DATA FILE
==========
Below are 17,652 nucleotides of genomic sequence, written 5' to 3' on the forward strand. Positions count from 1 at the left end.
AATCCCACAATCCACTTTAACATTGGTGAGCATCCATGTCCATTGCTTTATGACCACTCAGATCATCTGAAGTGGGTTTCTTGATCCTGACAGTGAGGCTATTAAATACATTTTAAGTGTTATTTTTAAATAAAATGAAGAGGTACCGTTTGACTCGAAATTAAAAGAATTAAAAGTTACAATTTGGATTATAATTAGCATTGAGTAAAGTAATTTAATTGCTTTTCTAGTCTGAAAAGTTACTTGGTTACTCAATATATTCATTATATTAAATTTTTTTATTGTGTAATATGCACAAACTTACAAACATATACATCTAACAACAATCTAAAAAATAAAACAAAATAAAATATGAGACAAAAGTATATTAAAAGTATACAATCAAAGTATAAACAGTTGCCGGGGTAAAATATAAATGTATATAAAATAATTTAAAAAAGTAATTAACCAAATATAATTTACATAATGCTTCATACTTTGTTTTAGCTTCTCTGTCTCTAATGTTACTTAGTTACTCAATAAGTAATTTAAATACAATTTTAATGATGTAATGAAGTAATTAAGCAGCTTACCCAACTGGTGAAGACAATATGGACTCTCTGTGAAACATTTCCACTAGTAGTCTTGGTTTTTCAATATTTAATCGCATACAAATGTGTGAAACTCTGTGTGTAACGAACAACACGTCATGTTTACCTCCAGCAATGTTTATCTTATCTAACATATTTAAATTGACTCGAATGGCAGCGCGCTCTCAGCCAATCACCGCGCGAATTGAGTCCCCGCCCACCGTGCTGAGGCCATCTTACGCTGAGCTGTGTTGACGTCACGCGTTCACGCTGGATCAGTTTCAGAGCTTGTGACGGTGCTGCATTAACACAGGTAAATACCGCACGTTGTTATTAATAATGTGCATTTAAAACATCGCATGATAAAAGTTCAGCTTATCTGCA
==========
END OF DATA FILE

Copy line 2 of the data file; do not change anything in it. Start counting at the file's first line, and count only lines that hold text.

AATCCCACAATCCACTTTAACATTGGTGAGCATCCATGTCCATTGCTTTATGACCACTCAGATCATCTGAAGTGGGTTTCTTGATCCTGACAGTGAGGCTATTAAATACATTTTAAGTGTTATTTTTAAATAAAATGAAGAGGTACCGTTTGACTCGAAATTAAAAGAATTAAAAGTTACAATTTGGATTATAATTAGCATTGAGTAAAGTAATTTAATTGCTTTTCTAGTCTGAAAAGTTACTTGGTTACTCAATATATTCATTATATTAAATTTTTTTATTGTGTAATATGCACAAACTTACAAACATATACATCTAACAACAATCTAAAAAATAAAACAAAATAAAATATGAGACAAAAGTATATTAAAAGTATACAATCAAAGTATAAACAGTTGCCGGGGTAAAATATAAATGTATATAAAATAATTTAAAAAAGTAATTAACCAAATATAATTTACATAATGCTTCATACTTTGTTTTAGCTTCTCTGTCTCTAATGTTACTTAGTTACTCAATAAGTAATTTAAATACAATTTTAATGATGTAATGAAGTAATTAAGCAGCTTACCCAACTGGTGAAGACAATATGGACTCTCTGTGAAACATTTCCACTAGTAGTCTTGGTTTTTCAATATTTAATCGCATACAAATGTGTGAAACTCTGTGTGTAACGAACAACACGTCATGTTTACCTCCAGCAATGTTTATCTTATCTAACATATTTAAATTGACTCGAATGGCAGCGCGCTCTCAGCCAATCACCGCGCGAATTGAGTCCCCGCCCACCGTGCTGAGGCCATCTTACGCTGAGCTGTGTTGACGTCACGCGTTCACGCTGGATCAGTTTCAGAGCTTGTGACGGTGCTGCATTAACACAGGTAAATACCGCACGTTGTTATTAATAATGTGCATTTAAAACATCGCATGATAAAAGTTCAGCTTATCTGCA